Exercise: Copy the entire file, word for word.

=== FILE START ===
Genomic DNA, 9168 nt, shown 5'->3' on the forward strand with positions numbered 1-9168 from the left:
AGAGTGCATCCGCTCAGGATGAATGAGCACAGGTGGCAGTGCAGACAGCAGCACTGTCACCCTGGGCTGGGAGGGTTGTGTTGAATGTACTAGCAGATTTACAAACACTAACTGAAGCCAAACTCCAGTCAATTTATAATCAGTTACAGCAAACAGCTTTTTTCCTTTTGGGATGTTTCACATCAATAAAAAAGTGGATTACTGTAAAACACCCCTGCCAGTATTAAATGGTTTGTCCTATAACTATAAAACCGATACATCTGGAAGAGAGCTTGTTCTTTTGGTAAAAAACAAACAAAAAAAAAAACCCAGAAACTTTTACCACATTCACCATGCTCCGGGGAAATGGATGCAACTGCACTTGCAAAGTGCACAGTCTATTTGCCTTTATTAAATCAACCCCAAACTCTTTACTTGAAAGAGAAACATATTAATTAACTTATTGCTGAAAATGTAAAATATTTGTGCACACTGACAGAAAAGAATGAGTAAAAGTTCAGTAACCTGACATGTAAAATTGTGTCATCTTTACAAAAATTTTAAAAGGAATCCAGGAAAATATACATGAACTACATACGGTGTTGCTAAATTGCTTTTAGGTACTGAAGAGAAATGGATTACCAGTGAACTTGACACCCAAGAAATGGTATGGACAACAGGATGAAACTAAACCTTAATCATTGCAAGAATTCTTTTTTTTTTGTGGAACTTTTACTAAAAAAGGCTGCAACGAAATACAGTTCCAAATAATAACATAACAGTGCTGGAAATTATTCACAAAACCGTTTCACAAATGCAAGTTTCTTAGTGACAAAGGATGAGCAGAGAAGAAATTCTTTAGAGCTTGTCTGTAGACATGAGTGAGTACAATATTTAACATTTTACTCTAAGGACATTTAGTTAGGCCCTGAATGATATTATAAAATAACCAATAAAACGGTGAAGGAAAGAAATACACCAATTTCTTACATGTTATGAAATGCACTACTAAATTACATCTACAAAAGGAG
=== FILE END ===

Genomic DNA, 9168 nt, shown 5'->3' on the forward strand with positions numbered 1-9168 from the left:
AGAGTGCATCCGCTCAGGATGAATGAGCACAGGTGGCAGTGCAGACAGCAGCACTGTCACCCTGGGCTGGGAGGGTTGTGTTGAATGTACTAGCAGATTTACAAACACTAACTGAAGCCAAACTCCAGTCAATTTATAATCAGTTACAGCAAACAGCTTTTTTCCTTTTGGGATGTTTCACATCAATAAAAAAGTGGATTACTGTAAAACACCCCTGCCAGTATTAAATGGTTTGTCCTATAACTATAAAACCGATACATCTGGAAGAGAGCTTGTTCTTTTGGTAAAAAACAAACAAAAAAAAAAACCCAGAAACTTTTACCACATTCACCATGCTCCGGGGAAATGGATGCAACTGCACTTGCAAAGTGCACAGTCTATTTGCCTTTATTAAATCAACCCCAAACTCTTTACTTGAAAGAGAAACATATTAATTAACTTATTGCTGAAAATGTAAAATATTTGTGCACACTGACAGAAAAGAATGAGTAAAAGTTCAGTAACCTGACATGTAAAATTGTGTCATCTTTACAAAAATTTTAAAAGGAATCCAGGAAAATATACATGAACTACATACGGTGTTGCTAAATTGCTTTTAGGTACTGAAGAGAAATGGATTACCAGTGAACTTGACACCCAAGAAATGGTATGGACAACAGGATGAAACTAAACCTTAATCATTGCAAGAATTCTTTTTTTTTTGTGGAACTTTTACTAAAAAAGGCTGCAACGAAATACAGTTCCAAATAATAACATAACAGTGCTGGAAATTATTCACAAAACCGTTTCACAAATGCAAGTTTCTTAGTGACAAAGGATGAGCAGAGAAGAAATTCTTTAGAGCTTGTCTGTAGACATGAGTGAGTACAATATTTAACATTTTACTCTAAGGACATTTAGTTAGGCCCTGAATGATATTATAAAATAACCAATAAAACGGTGAAGGAAAGAAATACACCAATTTCTTACATGTTATGAAATGCACTACTAAATTACATCTACAAAAGGAG